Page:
Ever since I traveled to Vietnam for an international family medicine rotation during medical school, I knew I wanted global health to be a part of my future practice. In Hue, Vietnam, I experienced a small taste of what working in a global health setting entailed, yet I knew nothing about what it truly meant to work in another healthcare system. What was my goal? What did I hope to accomplish?
How would I make changes using the limited resources available to me without compromising the integrity of the system and having those changes be sustainable and effective? To be honest, I had been wholly unprepared for my experience in Vietnam. I knew I was changed for the better, but I could not comprehend, nor did I fully appreciate, the impact of that one month abroad.
It wasn't until I became a participant of the Global Health Track that I realized that I had been missing essential knowledge and skills to work effectively in Vietnam. Through workshops and lecture series, I have learned about different aspects of global health from educators who are equally passionate about global health. Less than a year ago, I traveled to Leon, Nicaragua for the first time to begin one of three trips that I would be taking over the course of residency.
As I write this, I am currently in Leon, Nicaragua for the second time. I am living with a host family and eating authentic Nicaraguan meals every day. Each morning I work at the "Puesto de Salud Santa Ana" (one of Nicaragua's many health care posts) and each afternoon I walk to Spanish class. Although I have walked the same streets at least 50 times, I always discover a new shop or detail that I had not noticed before. It amazes me that I can see the same thing every day, yet have each encounter be a novel experience.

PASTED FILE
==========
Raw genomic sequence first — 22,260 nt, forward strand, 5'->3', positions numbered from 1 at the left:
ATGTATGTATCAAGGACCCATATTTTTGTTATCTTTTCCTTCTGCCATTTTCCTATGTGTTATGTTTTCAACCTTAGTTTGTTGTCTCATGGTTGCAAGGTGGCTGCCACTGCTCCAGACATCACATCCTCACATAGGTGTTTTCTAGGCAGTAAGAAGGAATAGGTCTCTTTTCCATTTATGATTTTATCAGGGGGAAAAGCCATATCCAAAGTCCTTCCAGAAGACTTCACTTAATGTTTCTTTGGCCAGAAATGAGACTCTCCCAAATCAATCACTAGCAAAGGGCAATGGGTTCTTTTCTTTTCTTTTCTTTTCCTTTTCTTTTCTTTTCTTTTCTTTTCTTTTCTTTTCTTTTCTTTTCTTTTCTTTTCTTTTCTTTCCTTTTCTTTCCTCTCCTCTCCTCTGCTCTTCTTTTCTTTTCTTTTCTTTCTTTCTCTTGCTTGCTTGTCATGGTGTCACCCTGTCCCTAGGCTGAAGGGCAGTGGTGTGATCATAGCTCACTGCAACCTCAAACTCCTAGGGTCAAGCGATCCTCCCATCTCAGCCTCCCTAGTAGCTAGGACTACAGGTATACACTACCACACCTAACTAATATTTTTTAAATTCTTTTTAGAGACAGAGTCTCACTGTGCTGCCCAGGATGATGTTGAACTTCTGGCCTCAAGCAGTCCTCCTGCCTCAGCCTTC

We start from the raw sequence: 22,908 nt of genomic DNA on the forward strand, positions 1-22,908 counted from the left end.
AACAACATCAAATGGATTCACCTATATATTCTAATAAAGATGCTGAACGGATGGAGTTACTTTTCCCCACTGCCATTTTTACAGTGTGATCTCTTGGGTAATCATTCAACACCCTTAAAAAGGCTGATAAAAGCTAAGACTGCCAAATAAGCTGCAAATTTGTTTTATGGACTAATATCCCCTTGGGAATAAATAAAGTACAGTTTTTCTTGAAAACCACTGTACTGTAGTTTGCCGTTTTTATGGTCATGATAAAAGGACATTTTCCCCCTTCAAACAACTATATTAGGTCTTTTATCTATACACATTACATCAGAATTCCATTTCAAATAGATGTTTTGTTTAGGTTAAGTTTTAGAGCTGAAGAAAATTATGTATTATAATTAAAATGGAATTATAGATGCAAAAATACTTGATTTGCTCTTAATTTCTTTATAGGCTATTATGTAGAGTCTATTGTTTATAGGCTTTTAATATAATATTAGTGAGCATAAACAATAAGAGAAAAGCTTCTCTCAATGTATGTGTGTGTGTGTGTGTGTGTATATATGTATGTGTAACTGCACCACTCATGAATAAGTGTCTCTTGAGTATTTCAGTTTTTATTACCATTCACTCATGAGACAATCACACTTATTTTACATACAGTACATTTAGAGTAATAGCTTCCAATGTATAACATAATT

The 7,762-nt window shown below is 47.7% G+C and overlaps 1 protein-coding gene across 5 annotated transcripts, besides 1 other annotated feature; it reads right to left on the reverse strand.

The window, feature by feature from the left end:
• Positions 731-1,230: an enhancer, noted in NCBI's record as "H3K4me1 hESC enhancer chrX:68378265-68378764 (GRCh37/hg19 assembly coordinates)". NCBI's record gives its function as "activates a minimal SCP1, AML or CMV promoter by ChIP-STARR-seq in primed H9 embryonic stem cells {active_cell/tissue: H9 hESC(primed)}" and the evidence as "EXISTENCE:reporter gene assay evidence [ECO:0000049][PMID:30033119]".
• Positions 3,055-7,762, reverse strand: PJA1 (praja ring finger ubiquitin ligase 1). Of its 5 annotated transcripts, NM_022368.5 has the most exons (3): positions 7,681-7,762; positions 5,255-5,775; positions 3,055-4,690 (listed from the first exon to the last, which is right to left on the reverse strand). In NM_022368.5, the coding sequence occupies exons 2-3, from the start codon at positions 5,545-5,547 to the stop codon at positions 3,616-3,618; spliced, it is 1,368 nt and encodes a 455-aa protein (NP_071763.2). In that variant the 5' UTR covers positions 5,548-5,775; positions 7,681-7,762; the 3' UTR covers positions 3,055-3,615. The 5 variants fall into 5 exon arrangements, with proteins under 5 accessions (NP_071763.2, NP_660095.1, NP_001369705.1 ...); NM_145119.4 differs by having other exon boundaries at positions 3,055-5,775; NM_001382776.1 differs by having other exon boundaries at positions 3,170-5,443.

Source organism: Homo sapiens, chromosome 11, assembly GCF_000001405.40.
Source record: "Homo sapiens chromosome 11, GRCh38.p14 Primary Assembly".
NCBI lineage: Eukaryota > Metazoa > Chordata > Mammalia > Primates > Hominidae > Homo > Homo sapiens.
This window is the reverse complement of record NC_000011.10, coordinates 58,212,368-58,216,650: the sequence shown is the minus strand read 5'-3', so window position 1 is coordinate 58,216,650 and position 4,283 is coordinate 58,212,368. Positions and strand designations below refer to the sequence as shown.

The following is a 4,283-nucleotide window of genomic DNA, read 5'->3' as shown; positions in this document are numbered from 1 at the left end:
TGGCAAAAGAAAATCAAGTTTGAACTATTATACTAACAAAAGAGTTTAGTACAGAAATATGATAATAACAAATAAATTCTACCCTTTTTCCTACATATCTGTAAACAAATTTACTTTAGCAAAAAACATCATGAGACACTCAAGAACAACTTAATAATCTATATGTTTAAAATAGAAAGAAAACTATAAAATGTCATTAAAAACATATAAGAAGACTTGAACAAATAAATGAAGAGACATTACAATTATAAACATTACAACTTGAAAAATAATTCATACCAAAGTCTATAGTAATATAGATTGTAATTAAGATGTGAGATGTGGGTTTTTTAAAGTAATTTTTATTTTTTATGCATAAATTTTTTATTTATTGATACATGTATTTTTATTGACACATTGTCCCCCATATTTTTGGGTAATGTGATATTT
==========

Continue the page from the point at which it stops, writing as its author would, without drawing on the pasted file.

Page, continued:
Undoubtedly, the biggest challenge I have come across has been learning Spanish. A part of me was worried, was it possible to have meaningful encounters without knowing the exact words to say? As I have come to learn, a smile, a simple touch or a moment of silence goes a long way and can go beyond words. Despite their hardships, it is incredibly inspiring to see the quiet resilience that marks the daily lives of the Nicaraguan people.
I enjoy every aspect of my experience here, from the culture immersion to working within Nicaragua's health care system. I am learning to open myself to new perspectives, to know when to speak and when to listen, and to appreciate the small details but never forgetting to look at the bigger picture.